Eye Appeal

Of the three ways to evaluate quality, eye appeal can be the most nuanced, and yet in many situations, it is very important in determining value.

What is meant by eye appeal?

Eye appeal is the subjective overall attractiveness of a coin, based on types and severity of blemishes, toning, color, wear patterns, intentional modifications, and more.  When these facets combine to manifest a coin of a heightened aesthetic appearance (based on opinion), that coin may be said to have good, or positive eye appeal.  The opposite of that is true as well.

A coin anywhere on the grading spectrum, from the heavily worn to the pristine, may be evaluated for eye appeal.

There really isn’t a way to measure or quantify eye appeal.  However, recognizing it when it occurs is an instinct collectors may develop with experience.  When given a choice between two coins nearly equal in all aspects other than eye appeal, the majority of collectors may agree on the coin having the greatest eye appeal, especially if the aesthetic divergence is dramatic.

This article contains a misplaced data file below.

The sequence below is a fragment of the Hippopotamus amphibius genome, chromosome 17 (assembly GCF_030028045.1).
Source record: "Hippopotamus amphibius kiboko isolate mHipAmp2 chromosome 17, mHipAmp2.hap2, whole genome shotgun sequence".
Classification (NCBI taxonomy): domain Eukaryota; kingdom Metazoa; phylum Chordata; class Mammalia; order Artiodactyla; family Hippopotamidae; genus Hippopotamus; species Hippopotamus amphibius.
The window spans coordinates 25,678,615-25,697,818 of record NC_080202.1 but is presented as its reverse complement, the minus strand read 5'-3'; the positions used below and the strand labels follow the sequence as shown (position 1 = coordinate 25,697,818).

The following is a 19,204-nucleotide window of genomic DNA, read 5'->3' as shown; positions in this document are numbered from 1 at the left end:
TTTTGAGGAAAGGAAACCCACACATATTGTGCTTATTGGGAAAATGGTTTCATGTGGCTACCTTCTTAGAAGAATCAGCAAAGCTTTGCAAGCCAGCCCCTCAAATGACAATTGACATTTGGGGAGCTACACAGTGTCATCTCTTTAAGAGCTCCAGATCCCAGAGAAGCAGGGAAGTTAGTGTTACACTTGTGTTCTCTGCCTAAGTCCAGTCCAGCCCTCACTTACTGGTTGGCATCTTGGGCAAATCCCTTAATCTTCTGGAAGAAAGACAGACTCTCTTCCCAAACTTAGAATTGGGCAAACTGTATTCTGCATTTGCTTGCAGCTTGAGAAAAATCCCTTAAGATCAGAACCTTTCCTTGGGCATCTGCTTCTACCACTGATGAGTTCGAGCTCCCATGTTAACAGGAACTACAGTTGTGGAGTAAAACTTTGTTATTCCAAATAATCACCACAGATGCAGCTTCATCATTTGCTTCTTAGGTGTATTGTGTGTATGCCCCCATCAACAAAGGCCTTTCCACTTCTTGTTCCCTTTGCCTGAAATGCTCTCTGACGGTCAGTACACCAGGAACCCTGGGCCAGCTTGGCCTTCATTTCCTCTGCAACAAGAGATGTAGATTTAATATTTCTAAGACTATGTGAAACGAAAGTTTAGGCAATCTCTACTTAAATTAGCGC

If you’re new to coin collecting, perhaps you’re wondering if you have what it takes to understand the subtle factors involved with judging eye appeal.

What follows is a brief test designed to discover if you have the innate talent to recognize eye appeal (this "test" really isn't a test -- it is a night/day comparison designed to clearly illustrate the concept of eye appeal).

For each of the following coin pairs, select the coin, in your opinion, having the greatest eye appeal.

Coin eye appeal comparison.
The Daniel Boone commemorative coin on the left could possibly be one of the ugliest coins in the world. It appears as if a zombie-like Boone is suffocating in a toxic cloud. The toning on this coin contributes heavily to a negative eye appeal. Meanwhile, the coin on the right has neutral to positive eye appeal. Images by PCGS and Stack's Bowers Galleries.
Coin eye appeal comparison.